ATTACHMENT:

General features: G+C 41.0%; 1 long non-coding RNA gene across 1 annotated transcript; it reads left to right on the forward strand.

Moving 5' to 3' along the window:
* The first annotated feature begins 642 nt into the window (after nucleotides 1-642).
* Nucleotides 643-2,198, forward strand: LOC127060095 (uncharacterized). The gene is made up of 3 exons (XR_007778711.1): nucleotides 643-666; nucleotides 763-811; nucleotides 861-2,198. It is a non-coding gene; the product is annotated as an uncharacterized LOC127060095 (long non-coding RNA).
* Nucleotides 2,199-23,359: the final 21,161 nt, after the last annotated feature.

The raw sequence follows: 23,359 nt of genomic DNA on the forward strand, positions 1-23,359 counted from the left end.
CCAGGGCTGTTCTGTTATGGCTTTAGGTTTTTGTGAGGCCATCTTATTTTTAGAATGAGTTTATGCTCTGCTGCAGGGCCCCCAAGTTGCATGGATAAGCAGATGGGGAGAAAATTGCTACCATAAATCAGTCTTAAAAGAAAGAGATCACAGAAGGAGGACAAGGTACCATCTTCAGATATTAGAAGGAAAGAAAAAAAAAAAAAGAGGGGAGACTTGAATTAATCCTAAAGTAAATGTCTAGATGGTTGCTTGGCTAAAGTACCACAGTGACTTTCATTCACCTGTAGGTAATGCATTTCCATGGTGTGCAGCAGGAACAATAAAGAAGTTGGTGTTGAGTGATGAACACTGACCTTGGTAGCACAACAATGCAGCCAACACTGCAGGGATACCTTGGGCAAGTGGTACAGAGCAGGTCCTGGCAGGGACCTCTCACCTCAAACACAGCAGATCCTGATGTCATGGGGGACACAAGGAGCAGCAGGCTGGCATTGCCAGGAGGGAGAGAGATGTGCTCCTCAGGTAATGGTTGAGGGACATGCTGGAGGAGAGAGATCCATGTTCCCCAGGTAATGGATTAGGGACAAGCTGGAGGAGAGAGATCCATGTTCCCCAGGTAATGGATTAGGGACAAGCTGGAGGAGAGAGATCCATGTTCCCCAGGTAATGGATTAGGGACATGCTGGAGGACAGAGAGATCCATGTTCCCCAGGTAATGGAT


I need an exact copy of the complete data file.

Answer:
General features: G+C 41.0%; 1 long non-coding RNA gene across 1 annotated transcript; it reads left to right on the forward strand.

Moving 5' to 3' along the window:
* The first annotated feature begins 642 nt into the window (after nucleotides 1-642).
* Nucleotides 643-2,198, forward strand: LOC127060095 (uncharacterized). The gene is made up of 3 exons (XR_007778711.1): nucleotides 643-666; nucleotides 763-811; nucleotides 861-2,198. It is a non-coding gene; the product is annotated as an uncharacterized LOC127060095 (long non-coding RNA).
* Nucleotides 2,199-23,359: the final 21,161 nt, after the last annotated feature.

The raw sequence follows: 23,359 nt of genomic DNA on the forward strand, positions 1-23,359 counted from the left end.
CCAGGGCTGTTCTGTTATGGCTTTAGGTTTTTGTGAGGCCATCTTATTTTTAGAATGAGTTTATGCTCTGCTGCAGGGCCCCCAAGTTGCATGGATAAGCAGATGGGGAGAAAATTGCTACCATAAATCAGTCTTAAAAGAAAGAGATCACAGAAGGAGGACAAGGTACCATCTTCAGATATTAGAAGGAAAGAAAAAAAAAAAAAGAGGGGAGACTTGAATTAATCCTAAAGTAAATGTCTAGATGGTTGCTTGGCTAAAGTACCACAGTGACTTTCATTCACCTGTAGGTAATGCATTTCCATGGTGTGCAGCAGGAACAATAAAGAAGTTGGTGTTGAGTGATGAACACTGACCTTGGTAGCACAACAATGCAGCCAACACTGCAGGGATACCTTGGGCAAGTGGTACAGAGCAGGTCCTGGCAGGGACCTCTCACCTCAAACACAGCAGATCCTGATGTCATGGGGGACACAAGGAGCAGCAGGCTGGCATTGCCAGGAGGGAGAGAGATGTGCTCCTCAGGTAATGGTTGAGGGACATGCTGGAGGAGAGAGATCCATGTTCCCCAGGTAATGGATTAGGGACAAGCTGGAGGAGAGAGATCCATGTTCCCCAGGTAATGGATTAGGGACAAGCTGGAGGAGAGAGATCCATGTTCCCCAGGTAATGGATTAGGGACATGCTGGAGGACAGAGAGATCCATGTTCCCCAGGTAATGGAT